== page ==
Feedback – I have seen that word literally raise a brick wall between 2 or more individuals and I am thinking both parties the one giving/receiving need to think about what is the actual purpose of feedback.
Feedback – information about reactions to a product, a person’s performance of a task, etc. which is used as a basis for improvement.
Case study 1.
I requested a QA tester to peer review my test scripts created for manual testing. After a day she came back to me informally and mentioned she had noticed something that might need attention. I was using a word that was grammatically incorrect for the description of the step and she would like me to update it. When I asked what word she would like me to replace it with I was informed I needed to sort that out.
Case study 2.
I received a email from a stakeholder who did not understand the release documentation. After a discussion it made aware the language was too technical and they required a simpler format. I rewrote a portion and resubmitted it for their review to ensure I had understood the business requirements. They accepted with update with some minor adjustments.
Both are real life examples of feedback and I’m sure you can see out of the two which was more effective than the other. With effective feedback it needs to provide reasons (which may not be obvious to the other party) about why XYZ isn’t working/suitable/just don’t like it so there is an exchange of knowledge.
Day 12 – ‘What test documentation does your team have? How can you improve it?’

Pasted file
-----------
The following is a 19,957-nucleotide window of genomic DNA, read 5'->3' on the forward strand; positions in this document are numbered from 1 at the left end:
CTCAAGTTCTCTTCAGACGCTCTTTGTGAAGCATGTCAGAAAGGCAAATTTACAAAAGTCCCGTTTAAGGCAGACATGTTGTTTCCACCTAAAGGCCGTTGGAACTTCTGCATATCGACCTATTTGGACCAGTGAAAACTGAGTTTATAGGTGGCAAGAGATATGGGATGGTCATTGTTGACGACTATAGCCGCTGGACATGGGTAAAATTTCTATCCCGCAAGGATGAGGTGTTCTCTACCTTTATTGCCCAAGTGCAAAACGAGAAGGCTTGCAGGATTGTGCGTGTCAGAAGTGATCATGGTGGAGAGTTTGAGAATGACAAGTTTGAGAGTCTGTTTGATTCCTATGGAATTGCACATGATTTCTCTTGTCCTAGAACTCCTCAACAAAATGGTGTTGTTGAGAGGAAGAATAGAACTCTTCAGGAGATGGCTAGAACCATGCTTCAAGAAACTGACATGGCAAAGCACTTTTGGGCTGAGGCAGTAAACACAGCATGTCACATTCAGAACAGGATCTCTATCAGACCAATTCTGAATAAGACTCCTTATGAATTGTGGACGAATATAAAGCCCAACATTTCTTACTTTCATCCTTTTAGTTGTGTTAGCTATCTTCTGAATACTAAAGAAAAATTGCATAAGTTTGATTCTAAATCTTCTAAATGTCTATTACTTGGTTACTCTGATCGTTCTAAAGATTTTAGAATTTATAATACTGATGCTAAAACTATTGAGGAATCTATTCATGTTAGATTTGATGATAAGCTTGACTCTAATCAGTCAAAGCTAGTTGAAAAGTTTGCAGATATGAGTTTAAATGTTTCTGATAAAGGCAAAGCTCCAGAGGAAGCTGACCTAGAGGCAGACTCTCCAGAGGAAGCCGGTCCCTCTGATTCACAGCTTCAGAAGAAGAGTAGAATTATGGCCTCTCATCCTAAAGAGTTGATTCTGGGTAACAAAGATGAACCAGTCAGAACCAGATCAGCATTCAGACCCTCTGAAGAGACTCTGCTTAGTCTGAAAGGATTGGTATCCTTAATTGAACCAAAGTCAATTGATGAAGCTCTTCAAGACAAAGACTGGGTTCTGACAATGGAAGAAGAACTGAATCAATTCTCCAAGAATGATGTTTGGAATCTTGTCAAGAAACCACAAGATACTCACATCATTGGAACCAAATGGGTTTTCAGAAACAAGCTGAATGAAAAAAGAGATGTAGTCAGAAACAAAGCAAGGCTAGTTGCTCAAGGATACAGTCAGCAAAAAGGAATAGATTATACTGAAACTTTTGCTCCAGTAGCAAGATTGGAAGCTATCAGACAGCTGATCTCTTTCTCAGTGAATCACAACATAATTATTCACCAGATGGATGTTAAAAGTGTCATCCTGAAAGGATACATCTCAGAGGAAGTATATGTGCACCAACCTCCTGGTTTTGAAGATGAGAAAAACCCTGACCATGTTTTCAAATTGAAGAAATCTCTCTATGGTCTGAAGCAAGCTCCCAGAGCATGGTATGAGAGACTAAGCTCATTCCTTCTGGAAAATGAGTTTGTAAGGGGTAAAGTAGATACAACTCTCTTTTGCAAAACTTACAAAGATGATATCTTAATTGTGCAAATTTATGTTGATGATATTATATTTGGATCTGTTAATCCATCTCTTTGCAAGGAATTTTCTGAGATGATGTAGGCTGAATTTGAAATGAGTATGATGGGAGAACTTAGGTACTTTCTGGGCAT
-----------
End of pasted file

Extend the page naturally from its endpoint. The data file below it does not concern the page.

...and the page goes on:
I am very keen on Agile methodology about documentation where it looks at applying the following principals:
- Just enough
- It depends
- It’s up to the team
If it’s a new system, there may need to be more documentation over a simple modification to an existing robust system. Or if the team is split on/off shore which may add to communication issues over a team that sits together on site.
What may result from too much documentation? Outdated documents are still referenced to but never updated or the iteration is slowed down as resources are spent documenting inside of producing what the business needs.
Transversely when there is not enough documentation is may display in misunderstanding of the requirements or products are not being accepted by the PO at the showcase meeting. These a just a couple of ways too much or too little documentation affects SDLC.
There are a few things to consider as a team when deciding on how much is enough:
- Resourcing > if your writing documentation then you’re not writing code
- Well written User Stories that define specifically the requirements of the business
- Whose role is it to document it? Should it be the business, development or technical team?
- User Requirements include post-development specification
- Team agrees on archive time
- Team agrees on when we document the system at the beginning or during the cycle. Either way it’s a living document which should be updated when needed – who’s role is that?
- Who is going to be accessing this? Development team possible it will all be in code or the business then it might need to be stored in a collaborative platform like SharePoint or Confluence
‘Learn to use a tool your developers use’
I have set up on my home computer the following:
- GitHub account
You might ask why am I doing this? Simple in one word ‘Portfolio’. I would like to provide future stakeholders with a snap shot of what and how I test. Hopefully this might stop the questions I had asked in a phone interview by the Lead Tester. Is regression and re-testing the same? I was caught off balance and very confused by someone asking such a fundamental question that if I didn’t know clearly the difference I wouldn’t hire me as a test resource. Needless to say, the interview stage didn’t go any further which I was grateful for but my estimation of this company suffered and I won’t apply for any future opportunities with them. Once I get this completed I will upload it here.
Yay for free tools thank you to all the developers/testers before me.